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Burns is Hall-worthy, Devils GM says

Hey there, time traveller!
This article was published 8/7/2013 (1506 days ago), so information in it may no longer be current.

TORONTO -- Lou Lamoriello gets chills at the mere suggestion Pat Burns could be inducted into the Hockey Hall of Fame some three years after his death.

"He loved the game, was very successful at what he did and really was a misunderstood person at different times," the New Jersey Devils general manager said of the late NHL head coach. "I would be just ecstatic if Pat went in."

The 2013 class will be announced today, and Burns is one of a few borderline candidates yet again, joining the likes of two-time Stanley Cup-winning Philadelphia Flyers coach Fred Shero and Hart Trophy-winner Eric Lindros. A couple of the best defencemen of the 1990s -- Chris Chelios and Scott Niedermayer -- are favoured to get in, but after that it's up for debate.

Lindros won the Hart Trophy, Ted Lindsay Award and Art Ross Trophy during the lockout-shortened 1994-95 season and was considered the most dominant player in the NHL for a short period of time. His career, spent mostly with the Flyers, was cut short by concussions, though his 1.138 points per game has him ranked 15th among retired players.

Burns won 501 games, one Stanley Cup and three Jack Adams Awards as a coach of the Montreal Canadiens, Boston Bruins, Toronto Maple Leafs and New Jersey Devils. In 12 full seasons behind the bench, the team he coached missed the playoffs only once.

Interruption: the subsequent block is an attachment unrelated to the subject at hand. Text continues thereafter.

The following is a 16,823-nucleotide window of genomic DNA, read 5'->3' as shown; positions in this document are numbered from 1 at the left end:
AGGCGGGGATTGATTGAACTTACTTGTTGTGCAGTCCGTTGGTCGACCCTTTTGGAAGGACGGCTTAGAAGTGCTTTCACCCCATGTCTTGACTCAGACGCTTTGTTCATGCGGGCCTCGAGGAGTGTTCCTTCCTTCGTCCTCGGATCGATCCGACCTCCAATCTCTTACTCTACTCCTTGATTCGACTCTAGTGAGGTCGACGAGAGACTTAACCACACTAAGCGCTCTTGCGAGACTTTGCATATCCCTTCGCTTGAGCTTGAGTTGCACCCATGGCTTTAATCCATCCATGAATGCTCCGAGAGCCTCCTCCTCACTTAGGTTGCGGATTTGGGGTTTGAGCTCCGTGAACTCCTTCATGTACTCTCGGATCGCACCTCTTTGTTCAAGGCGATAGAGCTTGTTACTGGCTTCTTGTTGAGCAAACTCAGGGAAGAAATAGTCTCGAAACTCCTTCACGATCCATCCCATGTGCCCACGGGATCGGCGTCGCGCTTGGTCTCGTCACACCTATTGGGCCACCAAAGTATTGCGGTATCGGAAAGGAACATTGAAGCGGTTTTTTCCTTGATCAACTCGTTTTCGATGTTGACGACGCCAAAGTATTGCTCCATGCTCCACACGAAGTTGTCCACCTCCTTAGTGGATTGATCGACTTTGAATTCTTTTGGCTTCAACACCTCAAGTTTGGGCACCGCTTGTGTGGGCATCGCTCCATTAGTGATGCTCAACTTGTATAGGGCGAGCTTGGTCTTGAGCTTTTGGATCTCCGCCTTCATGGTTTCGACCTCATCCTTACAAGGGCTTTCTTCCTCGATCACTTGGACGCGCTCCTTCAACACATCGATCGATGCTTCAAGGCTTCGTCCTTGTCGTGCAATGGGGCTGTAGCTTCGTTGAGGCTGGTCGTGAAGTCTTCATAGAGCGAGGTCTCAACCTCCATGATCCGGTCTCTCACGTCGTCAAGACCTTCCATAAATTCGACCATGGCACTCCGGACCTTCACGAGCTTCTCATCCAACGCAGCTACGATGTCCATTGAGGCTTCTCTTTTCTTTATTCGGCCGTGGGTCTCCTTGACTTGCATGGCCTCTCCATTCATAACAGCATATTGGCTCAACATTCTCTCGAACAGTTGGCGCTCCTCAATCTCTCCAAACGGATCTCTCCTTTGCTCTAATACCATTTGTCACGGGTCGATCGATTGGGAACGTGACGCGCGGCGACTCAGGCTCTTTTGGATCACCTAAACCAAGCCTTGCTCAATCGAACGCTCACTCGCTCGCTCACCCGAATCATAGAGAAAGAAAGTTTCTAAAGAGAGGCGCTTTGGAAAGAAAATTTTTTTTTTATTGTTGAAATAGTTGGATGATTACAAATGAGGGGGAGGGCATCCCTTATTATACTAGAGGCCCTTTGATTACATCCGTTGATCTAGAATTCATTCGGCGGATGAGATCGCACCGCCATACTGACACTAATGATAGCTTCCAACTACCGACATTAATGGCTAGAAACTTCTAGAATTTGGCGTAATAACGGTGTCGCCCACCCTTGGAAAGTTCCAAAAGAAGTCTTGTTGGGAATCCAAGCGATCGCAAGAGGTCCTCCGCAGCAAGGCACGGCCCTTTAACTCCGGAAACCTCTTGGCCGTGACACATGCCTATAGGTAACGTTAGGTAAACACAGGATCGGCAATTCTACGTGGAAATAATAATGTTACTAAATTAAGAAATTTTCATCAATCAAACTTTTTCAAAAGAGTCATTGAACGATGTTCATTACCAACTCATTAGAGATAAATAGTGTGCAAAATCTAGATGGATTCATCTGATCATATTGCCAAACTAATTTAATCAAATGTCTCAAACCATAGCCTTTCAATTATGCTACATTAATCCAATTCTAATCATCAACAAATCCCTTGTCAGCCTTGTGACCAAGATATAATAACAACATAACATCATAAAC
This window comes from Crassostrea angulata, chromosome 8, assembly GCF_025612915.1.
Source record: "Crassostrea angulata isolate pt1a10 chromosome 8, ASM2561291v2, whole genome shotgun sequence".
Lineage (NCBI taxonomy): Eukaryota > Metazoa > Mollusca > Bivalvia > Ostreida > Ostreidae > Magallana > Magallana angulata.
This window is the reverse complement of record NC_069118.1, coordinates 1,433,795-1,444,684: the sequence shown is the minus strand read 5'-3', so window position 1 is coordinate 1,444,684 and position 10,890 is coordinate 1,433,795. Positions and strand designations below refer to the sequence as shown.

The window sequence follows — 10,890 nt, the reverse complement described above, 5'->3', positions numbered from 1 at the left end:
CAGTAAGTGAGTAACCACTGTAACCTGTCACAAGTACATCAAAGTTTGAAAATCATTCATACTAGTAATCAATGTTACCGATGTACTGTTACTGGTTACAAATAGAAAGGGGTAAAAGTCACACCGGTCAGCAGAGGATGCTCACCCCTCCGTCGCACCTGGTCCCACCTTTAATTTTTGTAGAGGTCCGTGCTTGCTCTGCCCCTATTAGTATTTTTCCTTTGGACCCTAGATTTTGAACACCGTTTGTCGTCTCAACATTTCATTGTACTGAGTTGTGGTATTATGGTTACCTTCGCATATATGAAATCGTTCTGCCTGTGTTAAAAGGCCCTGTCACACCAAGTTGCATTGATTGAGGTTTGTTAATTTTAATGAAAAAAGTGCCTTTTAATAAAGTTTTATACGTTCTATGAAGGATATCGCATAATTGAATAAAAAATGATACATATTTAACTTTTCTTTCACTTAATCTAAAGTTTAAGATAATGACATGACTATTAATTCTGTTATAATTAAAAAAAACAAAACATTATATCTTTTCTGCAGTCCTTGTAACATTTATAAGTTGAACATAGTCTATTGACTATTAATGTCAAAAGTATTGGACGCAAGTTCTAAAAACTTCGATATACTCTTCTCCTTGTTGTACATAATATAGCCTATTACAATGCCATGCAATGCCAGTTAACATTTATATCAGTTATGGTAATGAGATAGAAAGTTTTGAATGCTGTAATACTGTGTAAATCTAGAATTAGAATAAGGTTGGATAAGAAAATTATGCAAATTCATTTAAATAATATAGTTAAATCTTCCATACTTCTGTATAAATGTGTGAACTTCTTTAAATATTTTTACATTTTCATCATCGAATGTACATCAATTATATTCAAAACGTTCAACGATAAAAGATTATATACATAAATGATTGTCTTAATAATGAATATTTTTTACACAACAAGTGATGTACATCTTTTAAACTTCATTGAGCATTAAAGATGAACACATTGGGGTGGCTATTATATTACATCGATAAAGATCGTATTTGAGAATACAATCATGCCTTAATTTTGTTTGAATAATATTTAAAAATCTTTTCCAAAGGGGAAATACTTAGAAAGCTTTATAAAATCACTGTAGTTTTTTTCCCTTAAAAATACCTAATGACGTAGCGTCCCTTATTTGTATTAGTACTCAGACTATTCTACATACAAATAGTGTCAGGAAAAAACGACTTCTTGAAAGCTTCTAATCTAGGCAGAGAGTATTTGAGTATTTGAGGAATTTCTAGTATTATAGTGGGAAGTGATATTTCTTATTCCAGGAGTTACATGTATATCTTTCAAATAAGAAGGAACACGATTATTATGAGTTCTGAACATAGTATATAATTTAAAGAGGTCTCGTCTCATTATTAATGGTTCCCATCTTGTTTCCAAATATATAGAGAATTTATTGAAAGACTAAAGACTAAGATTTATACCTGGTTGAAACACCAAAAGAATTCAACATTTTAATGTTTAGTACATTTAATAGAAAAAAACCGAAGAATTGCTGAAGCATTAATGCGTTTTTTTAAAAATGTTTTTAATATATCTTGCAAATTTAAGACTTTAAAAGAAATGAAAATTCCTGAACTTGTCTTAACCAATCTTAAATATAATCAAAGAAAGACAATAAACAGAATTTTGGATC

"It's the resum© from top to bottom of a Pat Burns that gives him the criteria to be considered, and then it's up to the committee and the people there to make that decision on what they do as far as how the voting process goes," Lamoriello said in an interview Monday.

Lamoriello hasn't campaigned on Burns's behalf, but Flyers owner Ed Snider has for Shero, who won back-to-back Cups as Flyers coach in 1974 and 1975. Shero was considered an innovator when it comes to having a coaching staff and integrating systems of play, and his posthumous candidacy has become stronger in the decades following his death in 1990.

"I think it's a disgrace that he's not in the Hall of Fame," Snider said. "The guy has accomplished all kinds of great things, and I don't know what he's being punished for. Is it because of the Broad Street Bullies? If so, then I shouldn't be in the Hall of Fame, Bobby Clarke shouldn't be in the Hall of Fame, Billy Barber shouldn't be in the Hall of Fame, Keith Allen shouldn't be in the Hall of Fame. The bottom line is he did an outstanding job, and he deserves to be in it."

Snider pointed to Shero leading an expansion team to a Cup and beating the Soviet Red Army in 1976 as primary reasons he should be in the Hall of Fame in the builder category.

Though Shero hasn't made it yet, it's hard to find a reason to keep Niedermayer or Chelios out in their first year of eligibility.

Niedermayer captured the Norris Trophy as the league's top defenceman in 2003-04 and was a first- or second-team NHL all-star four times. He was part of four Cup-winning teams, three with the Devils and one with Anaheim and was the Conn Smythe winner as the Ducks captain in 2007.

"I don't think you can ever overestimate how important he was," Lamoriello said. "He was a team player and a teammate that everybody respected."

Chelios played 1,651 games in 26 seasons, good for fifth all-time. He took part in his final game at age 48 and is considered the best U.S.-born player in NHL history based on three Norris Trophies, seven first- or second-team all-star selections and three Cups.

Brendan Shanahan, in his second year of eligibility, could be next in line after Chelios and Niedermayer. He recorded 656 goals and 698 assists in 1,524 games and was a first- or second-team all-star three times.


-- The Canadian Press


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